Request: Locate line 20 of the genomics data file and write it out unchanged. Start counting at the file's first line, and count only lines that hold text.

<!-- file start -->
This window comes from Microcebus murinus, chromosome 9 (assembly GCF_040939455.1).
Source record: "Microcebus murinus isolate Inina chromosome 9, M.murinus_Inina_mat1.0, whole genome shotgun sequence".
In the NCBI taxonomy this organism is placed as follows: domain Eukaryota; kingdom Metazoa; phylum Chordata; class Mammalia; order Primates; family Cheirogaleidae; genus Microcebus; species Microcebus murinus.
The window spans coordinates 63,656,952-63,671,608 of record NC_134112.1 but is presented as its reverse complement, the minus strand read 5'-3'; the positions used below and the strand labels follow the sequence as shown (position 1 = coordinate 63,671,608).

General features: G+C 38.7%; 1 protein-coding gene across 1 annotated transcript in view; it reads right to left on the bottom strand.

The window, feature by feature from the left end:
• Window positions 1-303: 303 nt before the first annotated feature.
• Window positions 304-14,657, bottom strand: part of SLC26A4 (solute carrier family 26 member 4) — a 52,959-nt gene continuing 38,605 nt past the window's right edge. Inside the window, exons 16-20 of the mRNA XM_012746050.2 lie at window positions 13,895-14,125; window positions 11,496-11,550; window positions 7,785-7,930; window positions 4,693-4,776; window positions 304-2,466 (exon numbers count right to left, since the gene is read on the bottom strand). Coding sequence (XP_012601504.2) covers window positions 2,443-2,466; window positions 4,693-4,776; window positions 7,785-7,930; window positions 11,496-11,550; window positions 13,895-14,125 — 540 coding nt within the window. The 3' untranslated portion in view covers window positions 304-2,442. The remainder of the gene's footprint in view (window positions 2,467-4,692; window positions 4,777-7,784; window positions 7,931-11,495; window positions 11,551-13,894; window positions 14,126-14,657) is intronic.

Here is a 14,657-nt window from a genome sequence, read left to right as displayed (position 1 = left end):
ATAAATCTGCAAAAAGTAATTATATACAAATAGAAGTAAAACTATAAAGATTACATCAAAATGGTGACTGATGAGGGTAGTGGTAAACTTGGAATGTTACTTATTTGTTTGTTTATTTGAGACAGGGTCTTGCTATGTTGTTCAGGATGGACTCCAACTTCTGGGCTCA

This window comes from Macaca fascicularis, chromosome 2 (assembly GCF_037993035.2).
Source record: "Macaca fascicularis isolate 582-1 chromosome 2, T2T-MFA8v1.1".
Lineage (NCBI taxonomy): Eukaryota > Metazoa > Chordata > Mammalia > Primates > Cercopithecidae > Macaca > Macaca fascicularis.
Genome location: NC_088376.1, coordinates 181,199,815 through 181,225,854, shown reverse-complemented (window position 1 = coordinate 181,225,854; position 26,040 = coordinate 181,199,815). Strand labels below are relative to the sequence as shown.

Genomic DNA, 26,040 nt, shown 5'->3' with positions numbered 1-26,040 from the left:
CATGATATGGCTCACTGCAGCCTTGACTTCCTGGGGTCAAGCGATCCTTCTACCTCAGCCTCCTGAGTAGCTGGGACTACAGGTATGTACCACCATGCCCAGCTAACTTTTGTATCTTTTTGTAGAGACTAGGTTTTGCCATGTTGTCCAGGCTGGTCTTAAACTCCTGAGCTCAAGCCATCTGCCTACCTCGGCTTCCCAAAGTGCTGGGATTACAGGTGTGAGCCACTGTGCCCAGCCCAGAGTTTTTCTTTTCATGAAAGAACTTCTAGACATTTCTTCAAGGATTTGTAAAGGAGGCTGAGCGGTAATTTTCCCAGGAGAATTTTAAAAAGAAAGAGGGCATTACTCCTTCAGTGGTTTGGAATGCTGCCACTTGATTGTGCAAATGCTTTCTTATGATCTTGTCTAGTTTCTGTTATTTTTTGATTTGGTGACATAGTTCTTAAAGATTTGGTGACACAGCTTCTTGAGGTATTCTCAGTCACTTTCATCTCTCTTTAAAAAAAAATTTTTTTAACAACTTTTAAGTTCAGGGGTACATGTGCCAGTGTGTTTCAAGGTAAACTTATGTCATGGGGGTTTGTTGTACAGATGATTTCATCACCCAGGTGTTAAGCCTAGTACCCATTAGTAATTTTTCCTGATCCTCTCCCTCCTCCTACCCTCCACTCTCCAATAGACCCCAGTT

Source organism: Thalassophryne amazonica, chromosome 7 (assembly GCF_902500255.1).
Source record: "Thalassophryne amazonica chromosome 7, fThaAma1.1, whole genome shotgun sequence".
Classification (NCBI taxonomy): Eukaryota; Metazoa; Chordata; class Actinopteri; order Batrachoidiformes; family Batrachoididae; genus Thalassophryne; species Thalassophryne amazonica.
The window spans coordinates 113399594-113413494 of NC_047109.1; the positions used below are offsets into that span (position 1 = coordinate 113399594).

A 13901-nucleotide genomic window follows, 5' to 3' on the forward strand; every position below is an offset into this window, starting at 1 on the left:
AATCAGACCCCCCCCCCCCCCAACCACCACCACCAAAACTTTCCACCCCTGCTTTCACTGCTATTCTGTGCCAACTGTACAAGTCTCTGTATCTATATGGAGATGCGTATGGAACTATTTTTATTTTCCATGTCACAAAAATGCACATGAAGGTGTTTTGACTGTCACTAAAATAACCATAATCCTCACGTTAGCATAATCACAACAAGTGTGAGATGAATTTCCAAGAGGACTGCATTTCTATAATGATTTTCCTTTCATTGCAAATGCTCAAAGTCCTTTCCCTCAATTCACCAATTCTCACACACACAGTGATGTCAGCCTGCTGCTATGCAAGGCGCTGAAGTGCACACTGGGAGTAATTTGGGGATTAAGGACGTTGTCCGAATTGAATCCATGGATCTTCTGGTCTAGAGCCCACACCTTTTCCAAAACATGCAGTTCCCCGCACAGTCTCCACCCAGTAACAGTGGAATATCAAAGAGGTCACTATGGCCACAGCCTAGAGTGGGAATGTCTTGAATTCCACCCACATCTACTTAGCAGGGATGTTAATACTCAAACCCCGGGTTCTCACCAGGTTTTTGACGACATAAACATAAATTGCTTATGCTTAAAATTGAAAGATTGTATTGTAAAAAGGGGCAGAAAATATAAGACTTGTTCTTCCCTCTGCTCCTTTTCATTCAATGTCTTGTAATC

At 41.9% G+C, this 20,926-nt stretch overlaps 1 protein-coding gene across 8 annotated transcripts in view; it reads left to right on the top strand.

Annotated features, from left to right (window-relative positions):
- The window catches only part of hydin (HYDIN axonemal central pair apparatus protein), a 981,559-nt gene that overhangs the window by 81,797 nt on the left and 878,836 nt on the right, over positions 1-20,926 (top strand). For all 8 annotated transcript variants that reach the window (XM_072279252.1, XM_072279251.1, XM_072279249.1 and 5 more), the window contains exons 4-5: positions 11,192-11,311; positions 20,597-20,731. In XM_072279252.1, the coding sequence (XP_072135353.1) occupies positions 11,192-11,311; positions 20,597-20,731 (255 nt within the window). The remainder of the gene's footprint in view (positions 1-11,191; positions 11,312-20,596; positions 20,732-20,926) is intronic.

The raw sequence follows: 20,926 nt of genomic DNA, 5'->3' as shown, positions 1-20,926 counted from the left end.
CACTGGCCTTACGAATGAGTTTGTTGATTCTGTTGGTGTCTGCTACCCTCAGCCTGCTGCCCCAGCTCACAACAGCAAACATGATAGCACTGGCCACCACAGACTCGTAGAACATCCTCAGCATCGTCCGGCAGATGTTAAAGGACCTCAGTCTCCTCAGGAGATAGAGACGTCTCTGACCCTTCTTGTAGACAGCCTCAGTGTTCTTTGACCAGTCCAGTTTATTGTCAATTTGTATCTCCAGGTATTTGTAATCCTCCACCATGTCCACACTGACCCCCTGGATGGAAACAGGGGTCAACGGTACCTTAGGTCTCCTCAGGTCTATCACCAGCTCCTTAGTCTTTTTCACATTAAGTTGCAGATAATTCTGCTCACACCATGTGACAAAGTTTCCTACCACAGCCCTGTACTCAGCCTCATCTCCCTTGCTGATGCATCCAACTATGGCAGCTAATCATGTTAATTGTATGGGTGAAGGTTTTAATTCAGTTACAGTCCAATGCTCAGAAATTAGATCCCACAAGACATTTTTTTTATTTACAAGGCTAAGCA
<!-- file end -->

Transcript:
The window spans coordinates 113399594-113413494 of NC_047109.1; the positions used below are offsets into that span (position 1 = coordinate 113399594).